Palladium(0) Nanoparticle Formation, Stabilization, and Mechanistic Studies: Pd(acac)(2) as a Preferred Precursor, [Bu4N](2)HPO4 Stabilizer, plus the Stoichiometry, Kinetics, and Minimal, Four-Step Mechanism of the Palladium Nanoparticle Formation and Subsequent Agglomeration Reactions

Palladium(0) nanoparticles continue to be important in the field of catalysis. However, and despite the many prior reports of Pd(0)(n) nanoparticles,, missing is a study that reports the kinetically controlled formation of Pd(0)(n) nanoparticles with the simple stabilizer [Bu4N](2)HPO4 in an established, balanced formation reaction where the kinetics and mechanism of the nanoparticle-formation reaction are also provided. It is just such studies that are the focus of the present work. Specifically, the present studies reveal that Pd(acac)(2), in the presence of 1 equiv of [Bu4N](2)HPO4 as stabilizer in propylene carbonate, serves as a preferred precatalyst for the kinetically controlled nucleation following reduction under 40 +/- 1 psig initial H-2 pressure at 22.0 +/- 0.1 degrees C to yield 7 +/- 2 nm palladium(0) nanoparticles. Studies of the balanced stoichiometry of the Pd(0)(n) nanoparticle-formation reaction shows that 1.0 Pd(acac)(2) consumes 1.0 equiv of H-2 and produces 1.0 equiv of Pd(0)(n) while also releasing 2.0 +/- 0.2 equiv of acetylacetone. The inexpensive, readily available HPO42- also proved, to be as effective a Pd(0)(n) nanoparticle stabilizer as the more anionic, sterically larger, "Gold Standard" stabilizer P2W15Nb3O629-. The kinetics and associated minimal mechanism of formation of the [Bu4N](2)HPO4-stabilized Pd(0)(n) nanoparticles are also provided, arguably the most novel part of the present studies, specifically the four-step mechanism of nucleation (A -> B, rate constant k(1)), autocatalytic surface growth (A + B -> 2B, rate constant k(2)), bimolecular agglomeration (B + B -> C, rate constant k(3)), and secondary autocatalytic surface growth (A + C -> 1.5C, rate constant k(4)), where A is Pd(acac)(2), B represents the growing, smaller Pd(0)(n) nanopartieles, and C represents the larger, most catalytically active Pd(0)(n) nanoparticles. Additional details on the mechanism and catalytic properties of the resultant Pd(0)(n)center dot HPO42- nanoparticles are provided in this work.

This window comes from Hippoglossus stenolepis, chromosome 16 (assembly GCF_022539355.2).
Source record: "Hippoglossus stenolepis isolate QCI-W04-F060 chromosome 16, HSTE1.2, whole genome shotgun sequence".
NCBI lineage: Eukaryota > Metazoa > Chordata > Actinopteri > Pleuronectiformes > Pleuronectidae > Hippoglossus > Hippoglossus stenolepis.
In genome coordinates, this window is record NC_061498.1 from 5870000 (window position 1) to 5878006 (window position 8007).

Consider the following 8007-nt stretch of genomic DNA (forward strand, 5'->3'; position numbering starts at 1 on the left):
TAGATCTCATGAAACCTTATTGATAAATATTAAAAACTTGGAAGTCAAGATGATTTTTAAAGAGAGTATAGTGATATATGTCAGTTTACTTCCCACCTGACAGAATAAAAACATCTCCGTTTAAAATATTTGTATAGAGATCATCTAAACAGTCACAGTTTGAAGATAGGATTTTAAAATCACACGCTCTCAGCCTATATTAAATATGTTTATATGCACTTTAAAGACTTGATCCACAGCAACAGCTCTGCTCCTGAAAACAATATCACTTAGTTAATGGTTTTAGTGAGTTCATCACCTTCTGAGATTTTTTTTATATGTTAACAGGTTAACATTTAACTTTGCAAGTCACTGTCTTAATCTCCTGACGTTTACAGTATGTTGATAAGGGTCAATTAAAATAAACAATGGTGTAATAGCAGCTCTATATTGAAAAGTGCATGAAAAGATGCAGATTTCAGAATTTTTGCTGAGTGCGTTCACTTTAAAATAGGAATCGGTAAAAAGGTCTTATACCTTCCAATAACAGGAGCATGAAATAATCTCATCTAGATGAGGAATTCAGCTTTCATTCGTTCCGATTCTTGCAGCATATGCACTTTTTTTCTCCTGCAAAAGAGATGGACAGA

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The synthesis of highly stable ultrasmall monodisperse populations of palladium nanoparticles in the range of 1-3 nm in size was achieved via polyol reduction within 1,2-dioleoyl-sn-glycero-3-phosphor-rac(1-glycerol) liposomal nanoreactors exploiting glycerol as both reducing and stabilizing agent. The liposome-based green method was compared with synthesis in solution, and the reducing agent concentration and the lipidic composition of the liposomal nanoreactors were demonstrated to have a strong effect on...
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Active Janus Particles at Interfaces of Liquid Crystals
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We report an investigation of the active motion of silica palladium Janus particles (JPs) adsorbed at interfaces formed between nematic liquid crystals (LCs) and aqueous phases containing hydrogen peroxide (H2O2). In comparison to isotropic oil aqueous interfaces, we observe the elasticity and anisotropic viscosity of the nematic phase to change qualitatively the active motion of the JPs at the LC interfaces. Although contact line pinning on the surface of the JPs is observed. to restrict out-of-plane rotat...
Citation Formats
S. Özkar, “Palladium(0) Nanoparticle Formation, Stabilization, and Mechanistic Studies: Pd(acac)(2) as a Preferred Precursor, [Bu4N](2)HPO4 Stabilizer, plus the Stoichiometry, Kinetics, and Minimal, Four-Step Mechanism of the Palladium Nanoparticle Formation and Subsequent Agglomeration Reactions,” LANGMUIR, pp. 3699–3716, 2016, Accessed: 00, 2020. [Online]. Available: